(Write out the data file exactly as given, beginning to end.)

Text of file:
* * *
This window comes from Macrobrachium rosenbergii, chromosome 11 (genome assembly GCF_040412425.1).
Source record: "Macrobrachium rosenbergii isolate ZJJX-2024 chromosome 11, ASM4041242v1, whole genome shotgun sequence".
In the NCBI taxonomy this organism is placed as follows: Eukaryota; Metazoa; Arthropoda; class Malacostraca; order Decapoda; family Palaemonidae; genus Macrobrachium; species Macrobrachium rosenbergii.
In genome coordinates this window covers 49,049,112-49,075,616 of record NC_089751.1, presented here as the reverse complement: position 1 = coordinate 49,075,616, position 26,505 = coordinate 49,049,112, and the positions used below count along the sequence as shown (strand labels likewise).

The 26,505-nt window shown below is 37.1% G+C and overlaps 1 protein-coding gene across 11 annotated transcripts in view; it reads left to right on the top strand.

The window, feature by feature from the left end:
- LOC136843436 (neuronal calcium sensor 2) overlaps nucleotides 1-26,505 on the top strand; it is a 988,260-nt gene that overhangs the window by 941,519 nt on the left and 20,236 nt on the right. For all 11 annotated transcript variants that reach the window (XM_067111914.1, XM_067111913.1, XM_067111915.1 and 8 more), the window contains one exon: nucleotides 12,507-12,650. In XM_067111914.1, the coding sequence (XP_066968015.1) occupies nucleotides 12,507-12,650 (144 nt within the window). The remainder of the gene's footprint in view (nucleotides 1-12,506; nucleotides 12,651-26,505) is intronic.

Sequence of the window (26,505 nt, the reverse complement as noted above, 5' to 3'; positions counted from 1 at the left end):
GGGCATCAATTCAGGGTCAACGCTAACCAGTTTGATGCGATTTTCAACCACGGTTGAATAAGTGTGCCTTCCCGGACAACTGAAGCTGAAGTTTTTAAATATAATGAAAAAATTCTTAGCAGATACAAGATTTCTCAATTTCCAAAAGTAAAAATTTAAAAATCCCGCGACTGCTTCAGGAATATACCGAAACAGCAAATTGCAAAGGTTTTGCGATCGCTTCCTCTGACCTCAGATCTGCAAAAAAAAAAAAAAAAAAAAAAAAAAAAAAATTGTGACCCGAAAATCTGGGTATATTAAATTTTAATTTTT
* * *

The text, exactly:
This window comes from Macrobrachium rosenbergii, chromosome 11 (genome assembly GCF_040412425.1).
Source record: "Macrobrachium rosenbergii isolate ZJJX-2024 chromosome 11, ASM4041242v1, whole genome shotgun sequence".
In the NCBI taxonomy this organism is placed as follows: Eukaryota; Metazoa; Arthropoda; class Malacostraca; order Decapoda; family Palaemonidae; genus Macrobrachium; species Macrobrachium rosenbergii.
In genome coordinates this window covers 49,049,112-49,075,616 of record NC_089751.1, presented here as the reverse complement: position 1 = coordinate 49,075,616, position 26,505 = coordinate 49,049,112, and the positions used below count along the sequence as shown (strand labels likewise).

The 26,505-nt window shown below is 37.1% G+C and overlaps 1 protein-coding gene across 11 annotated transcripts in view; it reads left to right on the top strand.

The window, feature by feature from the left end:
- LOC136843436 (neuronal calcium sensor 2) overlaps nucleotides 1-26,505 on the top strand; it is a 988,260-nt gene that overhangs the window by 941,519 nt on the left and 20,236 nt on the right. For all 11 annotated transcript variants that reach the window (XM_067111914.1, XM_067111913.1, XM_067111915.1 and 8 more), the window contains one exon: nucleotides 12,507-12,650. In XM_067111914.1, the coding sequence (XP_066968015.1) occupies nucleotides 12,507-12,650 (144 nt within the window). The remainder of the gene's footprint in view (nucleotides 1-12,506; nucleotides 12,651-26,505) is intronic.

Sequence of the window (26,505 nt, the reverse complement as noted above, 5' to 3'; positions counted from 1 at the left end):
GGGCATCAATTCAGGGTCAACGCTAACCAGTTTGATGCGATTTTCAACCACGGTTGAATAAGTGTGCCTTCCCGGACAACTGAAGCTGAAGTTTTTAAATATAATGAAAAAATTCTTAGCAGATACAAGATTTCTCAATTTCCAAAAGTAAAAATTTAAAAATCCCGCGACTGCTTCAGGAATATACCGAAACAGCAAATTGCAAAGGTTTTGCGATCGCTTCCTCTGACCTCAGATCTGCAAAAAAAAAAAAAAAAAAAAAAAAAAAAAAATTGTGACCCGAAAATCTGGGTATATTAAATTTTAATTTTT